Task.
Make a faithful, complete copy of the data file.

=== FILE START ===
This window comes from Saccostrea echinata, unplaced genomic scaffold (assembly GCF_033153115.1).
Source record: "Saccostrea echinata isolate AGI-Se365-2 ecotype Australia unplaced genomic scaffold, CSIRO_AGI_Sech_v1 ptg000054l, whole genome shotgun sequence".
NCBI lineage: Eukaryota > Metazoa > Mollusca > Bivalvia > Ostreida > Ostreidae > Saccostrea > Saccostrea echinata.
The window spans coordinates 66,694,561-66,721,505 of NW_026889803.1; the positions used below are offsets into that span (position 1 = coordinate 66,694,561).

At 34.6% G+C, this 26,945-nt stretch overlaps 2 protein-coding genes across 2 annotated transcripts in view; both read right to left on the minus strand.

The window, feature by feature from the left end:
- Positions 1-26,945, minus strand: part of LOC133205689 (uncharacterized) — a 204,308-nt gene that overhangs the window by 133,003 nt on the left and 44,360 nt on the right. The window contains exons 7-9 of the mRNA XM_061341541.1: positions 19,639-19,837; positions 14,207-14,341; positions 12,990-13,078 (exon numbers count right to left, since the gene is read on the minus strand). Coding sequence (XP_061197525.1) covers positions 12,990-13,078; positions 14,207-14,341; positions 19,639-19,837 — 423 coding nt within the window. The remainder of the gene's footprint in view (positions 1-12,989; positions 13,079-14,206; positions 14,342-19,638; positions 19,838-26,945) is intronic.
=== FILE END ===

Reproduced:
This window comes from Saccostrea echinata, unplaced genomic scaffold (assembly GCF_033153115.1).
Source record: "Saccostrea echinata isolate AGI-Se365-2 ecotype Australia unplaced genomic scaffold, CSIRO_AGI_Sech_v1 ptg000054l, whole genome shotgun sequence".
NCBI lineage: Eukaryota > Metazoa > Mollusca > Bivalvia > Ostreida > Ostreidae > Saccostrea > Saccostrea echinata.
The window spans coordinates 66,694,561-66,721,505 of NW_026889803.1; the positions used below are offsets into that span (position 1 = coordinate 66,694,561).

At 34.6% G+C, this 26,945-nt stretch overlaps 2 protein-coding genes across 2 annotated transcripts in view; both read right to left on the minus strand.

The window, feature by feature from the left end:
- Positions 1-26,945, minus strand: part of LOC133205689 (uncharacterized) — a 204,308-nt gene that overhangs the window by 133,003 nt on the left and 44,360 nt on the right. The window contains exons 7-9 of the mRNA XM_061341541.1: positions 19,639-19,837; positions 14,207-14,341; positions 12,990-13,078 (exon numbers count right to left, since the gene is read on the minus strand). Coding sequence (XP_061197525.1) covers positions 12,990-13,078; positions 14,207-14,341; positions 19,639-19,837 — 423 coding nt within the window. The remainder of the gene's footprint in view (positions 1-12,989; positions 13,079-14,206; positions 14,342-19,638; positions 19,838-26,945) is intronic.